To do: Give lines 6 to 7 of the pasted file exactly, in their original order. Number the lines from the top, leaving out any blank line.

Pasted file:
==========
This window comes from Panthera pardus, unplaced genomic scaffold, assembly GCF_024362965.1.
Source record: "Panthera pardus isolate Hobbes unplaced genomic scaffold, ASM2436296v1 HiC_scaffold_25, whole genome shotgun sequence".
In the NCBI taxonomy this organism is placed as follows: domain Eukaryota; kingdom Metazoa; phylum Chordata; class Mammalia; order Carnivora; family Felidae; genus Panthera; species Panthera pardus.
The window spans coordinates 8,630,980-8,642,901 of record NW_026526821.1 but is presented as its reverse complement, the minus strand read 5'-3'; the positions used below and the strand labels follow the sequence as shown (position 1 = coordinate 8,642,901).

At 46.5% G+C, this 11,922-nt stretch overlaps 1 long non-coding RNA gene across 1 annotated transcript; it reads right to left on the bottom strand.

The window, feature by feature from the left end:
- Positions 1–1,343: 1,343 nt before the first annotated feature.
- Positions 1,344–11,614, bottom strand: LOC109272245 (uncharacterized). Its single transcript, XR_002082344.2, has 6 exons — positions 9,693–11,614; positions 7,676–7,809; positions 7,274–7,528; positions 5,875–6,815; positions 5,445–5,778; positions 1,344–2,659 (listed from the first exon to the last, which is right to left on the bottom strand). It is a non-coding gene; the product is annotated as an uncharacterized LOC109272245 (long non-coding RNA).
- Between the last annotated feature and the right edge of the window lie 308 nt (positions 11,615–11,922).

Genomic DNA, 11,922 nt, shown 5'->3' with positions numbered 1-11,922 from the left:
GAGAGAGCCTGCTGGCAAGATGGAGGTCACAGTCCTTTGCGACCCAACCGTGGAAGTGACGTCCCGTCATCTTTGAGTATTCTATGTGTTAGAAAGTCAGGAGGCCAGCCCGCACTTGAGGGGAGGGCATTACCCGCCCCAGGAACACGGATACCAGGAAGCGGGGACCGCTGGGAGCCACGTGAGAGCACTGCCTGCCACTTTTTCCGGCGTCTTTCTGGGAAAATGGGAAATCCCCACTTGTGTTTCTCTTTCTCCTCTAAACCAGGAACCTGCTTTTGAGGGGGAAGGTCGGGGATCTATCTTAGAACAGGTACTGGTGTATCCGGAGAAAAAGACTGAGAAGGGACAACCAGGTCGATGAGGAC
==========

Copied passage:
The window, feature by feature from the left end:
- Positions 1–1,343: 1,343 nt before the first annotated feature.